This time of year is full of meetings with leadership and teams in order to help them prepare for the year ahead. People discuss financial goals, sustainability goals, profitability targets, customer success metrics, and more, but there are also numerous research & development teams out there who are coordinating their annual innovation strategy who struggle in their process to create a cohesive innovation strategy.
What should a roadmap that helps you develop corporate innovation capabilities look like? How do you bring new thoughts and approaches together with current and past initiatives (both successes and failures) and turn this into a single framework? How do you keep pushing and developing your organization to become more flexible and agile without losing out on the current overall efforts and expected results?
Although innovation programs are becoming more and more embedded within the enterprise, it is still very common to find organizations that are just starting to experiment with formal, continuous innovation programs. Many IdeaScale clients that come to us are quietly launching pilot programs as proof-of-concept initiatives that will confirm innovation value for senior leadership.
As innovation practitioners, few of us would refute that decision-making is one of the biggest progress-halting problems in corporations pursuing innovation as a continuous process. This article introduces a hands-on tool to help innovators, management members and corporate boards to follow a visual, utterly practical method to “consider” (as opposed to evaluate) new projects and their possible implications in their companies’ future. The tool in turn, fosters lean communication and inclusive understanding among diverse participants, claiming that, by following its structure, innovation is not only possible, but repeatable.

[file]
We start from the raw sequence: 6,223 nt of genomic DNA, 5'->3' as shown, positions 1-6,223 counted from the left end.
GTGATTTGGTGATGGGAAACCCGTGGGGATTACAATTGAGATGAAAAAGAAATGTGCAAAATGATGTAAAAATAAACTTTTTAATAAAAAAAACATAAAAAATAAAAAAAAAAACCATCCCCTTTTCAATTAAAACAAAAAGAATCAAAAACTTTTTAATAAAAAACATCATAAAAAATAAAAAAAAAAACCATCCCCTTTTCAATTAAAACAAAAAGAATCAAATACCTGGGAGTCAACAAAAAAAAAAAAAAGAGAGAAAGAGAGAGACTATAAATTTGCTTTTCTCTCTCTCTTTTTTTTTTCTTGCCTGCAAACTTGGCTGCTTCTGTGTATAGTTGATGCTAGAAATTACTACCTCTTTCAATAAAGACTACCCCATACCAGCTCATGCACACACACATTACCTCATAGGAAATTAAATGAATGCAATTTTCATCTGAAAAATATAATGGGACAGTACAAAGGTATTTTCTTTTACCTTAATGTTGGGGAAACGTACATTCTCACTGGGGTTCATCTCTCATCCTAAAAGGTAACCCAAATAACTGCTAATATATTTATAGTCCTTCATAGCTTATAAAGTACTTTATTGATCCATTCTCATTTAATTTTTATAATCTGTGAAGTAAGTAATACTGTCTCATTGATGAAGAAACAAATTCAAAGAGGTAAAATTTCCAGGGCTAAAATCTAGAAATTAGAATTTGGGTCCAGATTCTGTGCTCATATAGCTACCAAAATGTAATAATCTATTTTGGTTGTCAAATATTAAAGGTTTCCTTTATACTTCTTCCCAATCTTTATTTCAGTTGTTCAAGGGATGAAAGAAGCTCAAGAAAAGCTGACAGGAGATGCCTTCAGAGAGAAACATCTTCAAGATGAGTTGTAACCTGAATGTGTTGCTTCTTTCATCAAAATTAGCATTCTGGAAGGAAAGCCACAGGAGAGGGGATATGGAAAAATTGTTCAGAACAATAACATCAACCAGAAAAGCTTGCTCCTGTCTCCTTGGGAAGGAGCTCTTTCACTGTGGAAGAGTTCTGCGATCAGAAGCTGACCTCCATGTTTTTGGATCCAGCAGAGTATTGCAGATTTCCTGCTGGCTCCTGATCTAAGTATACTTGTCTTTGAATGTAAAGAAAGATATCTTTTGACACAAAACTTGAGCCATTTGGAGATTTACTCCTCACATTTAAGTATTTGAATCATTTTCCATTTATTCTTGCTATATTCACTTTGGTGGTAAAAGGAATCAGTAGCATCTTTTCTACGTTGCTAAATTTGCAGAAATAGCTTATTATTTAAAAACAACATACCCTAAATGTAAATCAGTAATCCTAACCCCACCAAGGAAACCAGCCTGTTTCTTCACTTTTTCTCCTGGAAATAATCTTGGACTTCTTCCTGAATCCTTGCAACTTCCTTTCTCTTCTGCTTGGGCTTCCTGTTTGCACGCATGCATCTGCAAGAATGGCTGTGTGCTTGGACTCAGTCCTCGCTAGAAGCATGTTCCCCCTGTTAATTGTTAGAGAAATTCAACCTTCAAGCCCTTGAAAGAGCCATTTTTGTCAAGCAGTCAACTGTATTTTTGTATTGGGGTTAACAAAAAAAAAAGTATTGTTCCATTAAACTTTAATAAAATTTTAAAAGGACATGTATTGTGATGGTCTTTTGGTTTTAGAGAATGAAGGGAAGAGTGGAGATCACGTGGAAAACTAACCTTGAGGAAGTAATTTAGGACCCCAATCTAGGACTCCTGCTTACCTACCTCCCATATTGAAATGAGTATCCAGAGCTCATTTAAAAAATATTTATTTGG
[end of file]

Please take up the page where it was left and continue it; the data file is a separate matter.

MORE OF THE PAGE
Innovation is about moving an organization forward. But many companies are trying to get there without an execution plan; without any way to assess the how, why, where, what and when, and to adjust when the unexpected comes along (as it always does). Those involved with innovation planning are increasingly understanding that the answers are found in product line roadmapping – a critical front-end process that has finally come of age.